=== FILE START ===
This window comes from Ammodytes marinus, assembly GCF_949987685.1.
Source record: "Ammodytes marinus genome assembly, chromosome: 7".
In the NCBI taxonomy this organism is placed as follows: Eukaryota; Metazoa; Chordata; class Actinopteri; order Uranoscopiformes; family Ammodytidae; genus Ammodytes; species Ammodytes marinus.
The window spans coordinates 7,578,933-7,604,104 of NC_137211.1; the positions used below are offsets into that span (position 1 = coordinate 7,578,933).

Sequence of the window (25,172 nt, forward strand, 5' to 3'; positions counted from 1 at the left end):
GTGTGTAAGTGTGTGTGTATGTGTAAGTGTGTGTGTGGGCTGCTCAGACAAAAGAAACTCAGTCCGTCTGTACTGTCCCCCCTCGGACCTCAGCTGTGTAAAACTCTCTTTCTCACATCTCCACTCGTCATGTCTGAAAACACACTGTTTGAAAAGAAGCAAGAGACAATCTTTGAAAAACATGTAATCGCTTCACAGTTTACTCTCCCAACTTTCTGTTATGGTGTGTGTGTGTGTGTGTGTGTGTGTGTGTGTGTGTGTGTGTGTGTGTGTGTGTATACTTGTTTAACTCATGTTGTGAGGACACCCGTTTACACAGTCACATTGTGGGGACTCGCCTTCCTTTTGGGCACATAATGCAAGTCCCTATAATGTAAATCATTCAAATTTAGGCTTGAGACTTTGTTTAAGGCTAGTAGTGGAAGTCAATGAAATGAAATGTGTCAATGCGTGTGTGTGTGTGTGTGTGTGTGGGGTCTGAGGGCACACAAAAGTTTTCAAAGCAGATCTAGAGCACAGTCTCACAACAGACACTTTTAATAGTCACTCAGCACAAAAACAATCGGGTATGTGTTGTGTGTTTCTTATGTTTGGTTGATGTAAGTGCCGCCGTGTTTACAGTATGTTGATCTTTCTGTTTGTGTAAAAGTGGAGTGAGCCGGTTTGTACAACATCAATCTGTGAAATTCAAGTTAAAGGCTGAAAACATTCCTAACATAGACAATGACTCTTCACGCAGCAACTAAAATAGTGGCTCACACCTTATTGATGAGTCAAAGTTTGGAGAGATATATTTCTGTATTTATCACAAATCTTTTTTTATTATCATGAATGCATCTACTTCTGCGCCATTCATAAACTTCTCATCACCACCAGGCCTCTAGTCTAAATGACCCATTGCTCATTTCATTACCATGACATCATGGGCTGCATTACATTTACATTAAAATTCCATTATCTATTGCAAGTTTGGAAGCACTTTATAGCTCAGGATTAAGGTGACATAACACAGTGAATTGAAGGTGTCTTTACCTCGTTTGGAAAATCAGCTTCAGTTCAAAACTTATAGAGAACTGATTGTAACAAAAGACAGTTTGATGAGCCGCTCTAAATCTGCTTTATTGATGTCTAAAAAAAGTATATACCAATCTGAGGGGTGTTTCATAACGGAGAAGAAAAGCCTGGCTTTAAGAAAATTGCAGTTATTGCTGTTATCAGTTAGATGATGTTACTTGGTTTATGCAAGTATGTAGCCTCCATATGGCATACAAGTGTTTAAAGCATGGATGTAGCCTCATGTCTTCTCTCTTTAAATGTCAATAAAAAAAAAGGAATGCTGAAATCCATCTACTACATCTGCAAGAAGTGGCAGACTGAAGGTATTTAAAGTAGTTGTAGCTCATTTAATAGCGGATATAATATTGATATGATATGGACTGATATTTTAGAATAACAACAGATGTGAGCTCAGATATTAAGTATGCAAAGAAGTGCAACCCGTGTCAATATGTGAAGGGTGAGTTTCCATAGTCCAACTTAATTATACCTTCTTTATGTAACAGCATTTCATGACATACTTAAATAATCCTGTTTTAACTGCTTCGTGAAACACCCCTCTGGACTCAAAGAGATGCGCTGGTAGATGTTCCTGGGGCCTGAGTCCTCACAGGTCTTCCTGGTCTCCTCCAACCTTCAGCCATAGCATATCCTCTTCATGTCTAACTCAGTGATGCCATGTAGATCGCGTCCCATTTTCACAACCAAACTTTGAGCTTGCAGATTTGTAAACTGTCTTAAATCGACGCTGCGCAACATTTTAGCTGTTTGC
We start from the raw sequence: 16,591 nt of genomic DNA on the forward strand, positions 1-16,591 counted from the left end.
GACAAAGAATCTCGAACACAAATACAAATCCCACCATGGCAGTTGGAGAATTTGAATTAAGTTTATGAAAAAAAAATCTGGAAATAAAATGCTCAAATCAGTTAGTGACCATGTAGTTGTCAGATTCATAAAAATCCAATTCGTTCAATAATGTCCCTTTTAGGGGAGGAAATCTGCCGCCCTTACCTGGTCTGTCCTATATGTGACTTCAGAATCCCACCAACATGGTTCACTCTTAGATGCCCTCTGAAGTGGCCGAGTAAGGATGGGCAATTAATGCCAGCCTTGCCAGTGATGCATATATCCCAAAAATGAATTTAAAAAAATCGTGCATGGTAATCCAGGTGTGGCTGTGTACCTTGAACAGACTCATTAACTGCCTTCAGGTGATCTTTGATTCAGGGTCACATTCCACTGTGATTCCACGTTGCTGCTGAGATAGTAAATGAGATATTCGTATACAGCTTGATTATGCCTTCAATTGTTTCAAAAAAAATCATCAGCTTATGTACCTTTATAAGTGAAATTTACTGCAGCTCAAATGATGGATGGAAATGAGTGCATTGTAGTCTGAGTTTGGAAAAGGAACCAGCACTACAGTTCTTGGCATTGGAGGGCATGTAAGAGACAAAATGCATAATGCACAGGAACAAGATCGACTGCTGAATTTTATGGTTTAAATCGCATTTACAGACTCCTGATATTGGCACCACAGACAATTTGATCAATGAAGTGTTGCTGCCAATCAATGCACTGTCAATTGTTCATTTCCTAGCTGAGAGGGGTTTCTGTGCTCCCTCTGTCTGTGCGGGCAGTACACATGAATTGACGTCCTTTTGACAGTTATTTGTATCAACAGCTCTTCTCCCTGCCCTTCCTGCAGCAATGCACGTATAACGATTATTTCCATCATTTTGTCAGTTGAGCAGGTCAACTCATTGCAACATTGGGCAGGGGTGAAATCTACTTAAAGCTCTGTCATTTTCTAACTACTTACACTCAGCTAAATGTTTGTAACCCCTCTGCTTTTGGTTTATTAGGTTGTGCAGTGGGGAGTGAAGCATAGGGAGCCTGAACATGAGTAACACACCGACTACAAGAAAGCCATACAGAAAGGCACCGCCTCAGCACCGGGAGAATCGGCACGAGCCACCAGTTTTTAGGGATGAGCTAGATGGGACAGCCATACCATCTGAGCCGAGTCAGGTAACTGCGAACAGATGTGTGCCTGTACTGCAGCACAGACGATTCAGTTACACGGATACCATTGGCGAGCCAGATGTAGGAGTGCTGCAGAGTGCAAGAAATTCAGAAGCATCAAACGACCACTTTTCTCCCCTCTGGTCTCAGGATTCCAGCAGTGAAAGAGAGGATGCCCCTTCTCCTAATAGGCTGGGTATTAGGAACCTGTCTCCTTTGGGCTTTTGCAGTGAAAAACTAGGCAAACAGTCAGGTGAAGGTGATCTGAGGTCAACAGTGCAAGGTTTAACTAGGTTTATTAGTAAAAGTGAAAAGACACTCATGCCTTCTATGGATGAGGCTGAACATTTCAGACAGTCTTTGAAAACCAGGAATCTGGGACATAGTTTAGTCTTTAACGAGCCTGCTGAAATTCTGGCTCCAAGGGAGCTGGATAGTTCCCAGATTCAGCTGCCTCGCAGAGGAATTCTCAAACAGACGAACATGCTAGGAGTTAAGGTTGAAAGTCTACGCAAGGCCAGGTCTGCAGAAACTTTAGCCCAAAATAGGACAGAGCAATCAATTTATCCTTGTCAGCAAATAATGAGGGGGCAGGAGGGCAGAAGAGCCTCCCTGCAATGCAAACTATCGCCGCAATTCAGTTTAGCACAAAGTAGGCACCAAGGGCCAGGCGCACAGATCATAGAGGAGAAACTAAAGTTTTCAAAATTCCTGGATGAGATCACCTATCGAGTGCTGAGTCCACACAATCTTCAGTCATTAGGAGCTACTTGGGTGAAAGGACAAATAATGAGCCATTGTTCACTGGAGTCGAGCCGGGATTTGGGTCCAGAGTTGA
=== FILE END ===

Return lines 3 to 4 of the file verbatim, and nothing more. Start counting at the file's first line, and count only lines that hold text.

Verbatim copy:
In the NCBI taxonomy this organism is placed as follows: Eukaryota; Metazoa; Chordata; class Actinopteri; order Uranoscopiformes; family Ammodytidae; genus Ammodytes; species Ammodytes marinus.
The window spans coordinates 7,578,933-7,604,104 of NC_137211.1; the positions used below are offsets into that span (position 1 = coordinate 7,578,933).